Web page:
Aikido founder

Morihei Ueshiba is known all over the world as the founder of aikido.
Ueshiba was born on December 14th 1883 and died in 1969. Many will only know his name and portrait, that following ancient tradition is positioned on a place of honour, the kamiza, during aikido training. Ueshiba has practiced many self-defense sports, among others jiu jitsu and sword fighting.
He excelled in all of them, but he wasn't satisfied. He didn't want to fight to be strong, there had to be more in life than that.

He thought about it, and realized that if you want to practice martial arts properly, body and mind have to be in harmony with each other. Because when body and mind are in harmony with each other, you have a better sense of the attack, which will give confidence in your own reaction. When this works, you'll react better, based on inner peace and self-confidence.

He was 19 years old when he married Hatsu. They had three sons of which the best-known, Kisshomaru Ueshiba, has passed away as well in the meantime. Morihei Ueshiba is an example for the people who practice aikido. Ueshiba, a master of budo sports, has achieved a lot in his life, which makes that he is respected greatly by all aikidokas.

Aikido is one of the youngest martial arts, developed by O'Sensei Morihei Ueshiba from many ancient martial arts. It is a peaceful, non-violent martial art. An aikidoka never attacks. The goal is to control the aggression, not to destroy. This principle is reflected in the techniques. The attacker isn't taken out permanently, but one keeps the attacker under control. This is done to emphasize that aggression is useless.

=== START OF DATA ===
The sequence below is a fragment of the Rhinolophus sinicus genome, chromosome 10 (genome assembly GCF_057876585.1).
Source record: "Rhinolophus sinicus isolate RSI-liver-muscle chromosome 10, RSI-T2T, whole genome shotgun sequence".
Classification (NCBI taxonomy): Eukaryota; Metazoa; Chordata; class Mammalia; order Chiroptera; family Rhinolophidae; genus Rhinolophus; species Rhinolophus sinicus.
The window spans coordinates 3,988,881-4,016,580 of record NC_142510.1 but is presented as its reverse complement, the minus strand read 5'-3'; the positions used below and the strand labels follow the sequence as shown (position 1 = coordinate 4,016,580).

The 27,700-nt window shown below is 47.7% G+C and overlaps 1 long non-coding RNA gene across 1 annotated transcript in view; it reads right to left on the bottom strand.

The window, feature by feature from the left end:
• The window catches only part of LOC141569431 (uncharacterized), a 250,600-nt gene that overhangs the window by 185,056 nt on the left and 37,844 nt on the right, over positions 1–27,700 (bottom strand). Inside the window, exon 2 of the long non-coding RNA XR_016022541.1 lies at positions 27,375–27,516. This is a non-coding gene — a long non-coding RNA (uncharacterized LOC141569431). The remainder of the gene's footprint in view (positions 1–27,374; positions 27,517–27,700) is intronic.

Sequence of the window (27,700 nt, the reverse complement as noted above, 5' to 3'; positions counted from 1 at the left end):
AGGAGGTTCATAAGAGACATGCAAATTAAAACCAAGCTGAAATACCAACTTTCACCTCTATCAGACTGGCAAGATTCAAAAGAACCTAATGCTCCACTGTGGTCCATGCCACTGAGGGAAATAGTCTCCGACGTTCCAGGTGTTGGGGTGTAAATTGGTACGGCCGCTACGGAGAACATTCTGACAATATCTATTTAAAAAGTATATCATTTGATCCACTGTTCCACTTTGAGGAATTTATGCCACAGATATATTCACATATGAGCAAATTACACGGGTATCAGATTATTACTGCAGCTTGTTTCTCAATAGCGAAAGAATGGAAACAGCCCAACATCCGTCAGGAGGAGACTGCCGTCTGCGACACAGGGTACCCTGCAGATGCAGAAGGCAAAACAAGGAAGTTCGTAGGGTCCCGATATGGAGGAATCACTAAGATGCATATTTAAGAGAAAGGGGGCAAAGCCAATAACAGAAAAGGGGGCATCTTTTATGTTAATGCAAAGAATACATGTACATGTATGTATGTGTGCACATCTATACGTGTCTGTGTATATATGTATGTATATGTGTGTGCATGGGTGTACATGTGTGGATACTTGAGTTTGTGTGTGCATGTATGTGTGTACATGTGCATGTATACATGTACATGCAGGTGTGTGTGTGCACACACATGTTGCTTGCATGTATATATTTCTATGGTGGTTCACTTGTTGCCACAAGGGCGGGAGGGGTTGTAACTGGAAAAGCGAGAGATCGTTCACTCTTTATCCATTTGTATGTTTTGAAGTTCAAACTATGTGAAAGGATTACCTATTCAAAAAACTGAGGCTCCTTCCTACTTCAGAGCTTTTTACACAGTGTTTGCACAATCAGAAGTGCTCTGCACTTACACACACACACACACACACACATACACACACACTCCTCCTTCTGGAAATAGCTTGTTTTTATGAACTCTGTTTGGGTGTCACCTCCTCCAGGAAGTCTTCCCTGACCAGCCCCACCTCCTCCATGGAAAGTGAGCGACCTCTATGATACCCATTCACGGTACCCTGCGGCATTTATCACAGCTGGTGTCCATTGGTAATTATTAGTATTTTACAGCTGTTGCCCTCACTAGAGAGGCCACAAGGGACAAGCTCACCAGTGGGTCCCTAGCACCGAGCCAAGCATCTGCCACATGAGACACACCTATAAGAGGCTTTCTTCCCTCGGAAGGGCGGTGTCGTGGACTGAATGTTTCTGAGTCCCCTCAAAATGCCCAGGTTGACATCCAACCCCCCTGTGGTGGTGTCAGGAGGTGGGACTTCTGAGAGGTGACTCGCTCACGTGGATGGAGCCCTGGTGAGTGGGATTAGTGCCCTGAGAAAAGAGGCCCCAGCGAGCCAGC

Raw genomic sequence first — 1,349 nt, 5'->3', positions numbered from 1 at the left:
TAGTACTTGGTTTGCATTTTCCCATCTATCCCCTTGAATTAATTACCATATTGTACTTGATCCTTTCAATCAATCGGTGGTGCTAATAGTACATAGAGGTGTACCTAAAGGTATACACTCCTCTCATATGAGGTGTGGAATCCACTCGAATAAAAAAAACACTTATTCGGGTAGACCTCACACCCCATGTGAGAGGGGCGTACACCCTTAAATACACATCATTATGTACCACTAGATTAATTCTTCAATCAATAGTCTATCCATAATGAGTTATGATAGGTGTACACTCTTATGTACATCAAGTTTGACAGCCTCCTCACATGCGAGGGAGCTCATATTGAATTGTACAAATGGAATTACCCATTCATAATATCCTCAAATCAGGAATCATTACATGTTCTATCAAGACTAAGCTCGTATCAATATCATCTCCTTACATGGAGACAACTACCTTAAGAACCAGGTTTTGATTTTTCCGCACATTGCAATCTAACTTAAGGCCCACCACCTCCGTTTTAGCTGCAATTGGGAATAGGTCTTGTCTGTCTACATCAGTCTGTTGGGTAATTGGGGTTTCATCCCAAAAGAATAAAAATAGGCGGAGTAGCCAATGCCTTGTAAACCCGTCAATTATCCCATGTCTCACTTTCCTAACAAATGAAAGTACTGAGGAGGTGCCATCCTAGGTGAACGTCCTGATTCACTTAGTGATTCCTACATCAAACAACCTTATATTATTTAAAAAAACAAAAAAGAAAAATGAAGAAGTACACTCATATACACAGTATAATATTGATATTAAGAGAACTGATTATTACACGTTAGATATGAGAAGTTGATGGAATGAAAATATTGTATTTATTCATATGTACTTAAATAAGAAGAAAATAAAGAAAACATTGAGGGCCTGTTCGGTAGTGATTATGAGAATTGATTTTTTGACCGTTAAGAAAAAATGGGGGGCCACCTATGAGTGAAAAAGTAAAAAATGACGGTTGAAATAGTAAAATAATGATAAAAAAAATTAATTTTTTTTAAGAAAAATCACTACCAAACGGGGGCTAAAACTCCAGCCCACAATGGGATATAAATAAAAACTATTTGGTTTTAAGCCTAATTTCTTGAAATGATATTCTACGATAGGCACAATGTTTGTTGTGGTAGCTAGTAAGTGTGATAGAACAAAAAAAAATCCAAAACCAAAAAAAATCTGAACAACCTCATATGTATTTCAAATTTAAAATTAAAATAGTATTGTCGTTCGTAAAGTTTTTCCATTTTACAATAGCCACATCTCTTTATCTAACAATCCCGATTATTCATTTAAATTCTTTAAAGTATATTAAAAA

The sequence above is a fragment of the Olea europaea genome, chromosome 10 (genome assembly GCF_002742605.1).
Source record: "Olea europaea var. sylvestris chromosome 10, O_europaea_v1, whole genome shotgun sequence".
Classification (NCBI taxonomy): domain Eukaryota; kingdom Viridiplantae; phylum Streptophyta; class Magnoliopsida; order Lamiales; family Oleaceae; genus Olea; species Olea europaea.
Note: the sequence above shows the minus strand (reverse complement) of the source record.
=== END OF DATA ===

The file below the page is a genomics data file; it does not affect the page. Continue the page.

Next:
The literal meaning of 'Aikido' is:
Ai – Harmony
Ki – Inner strength
Do – The way

This self defence art is about practicing and refining, to get mind and body in a better state of harmony. This has a beneficial effect on the total functioning of the person. It is a very healthy sport. The emphasis lies on the interaction between thinking and acting and on its force, the Ki, the inner energy.

With aikido, the emphasis lies on circular, turning movements. You're working wiht lines of attack, weapons and locks. You need to move a lot with aikido, getting off the line of attack. Often, the attacking force and energy of the opponent is used. The techniques therefore require little physical strength. For this reason, it can be practiced by both young and old. For the youngest pupils, lessons are very playful, as there is a risk of injury with arm- and wrist locks; children are still growing.

You don't fight just to fight!

Aikido tells you that you can and should defend yourself, and you're given a good method to do this with good results, without harming your opponent unnecessarily. With lots of practice and training, you strive for a self-defense based on skill, self-confidence and technical refinement.

Aikido has its demands on its practitioners. You have to learn to control yourself very well, to understand what you're doing, attain the right posture and apply the technique as well as possible during a fight, to minimize any damage. When you're not in control of yourself, things can go wrong. This is the challenge for advanced aikidokas.

With aikido, after passing an exam one doesn't get a coloured belt as with, for example, judo. You'll get the colour of the belt on paper, and it gets registered in your Aikido passport. You'll be allowed to take an exam when your teacher thinks you have mastered the techniques well enough. The higher you get, the higher the demands w.r.t. your posture and the refinement of the techniques. You take an exam with someone of a higher grade as your partner.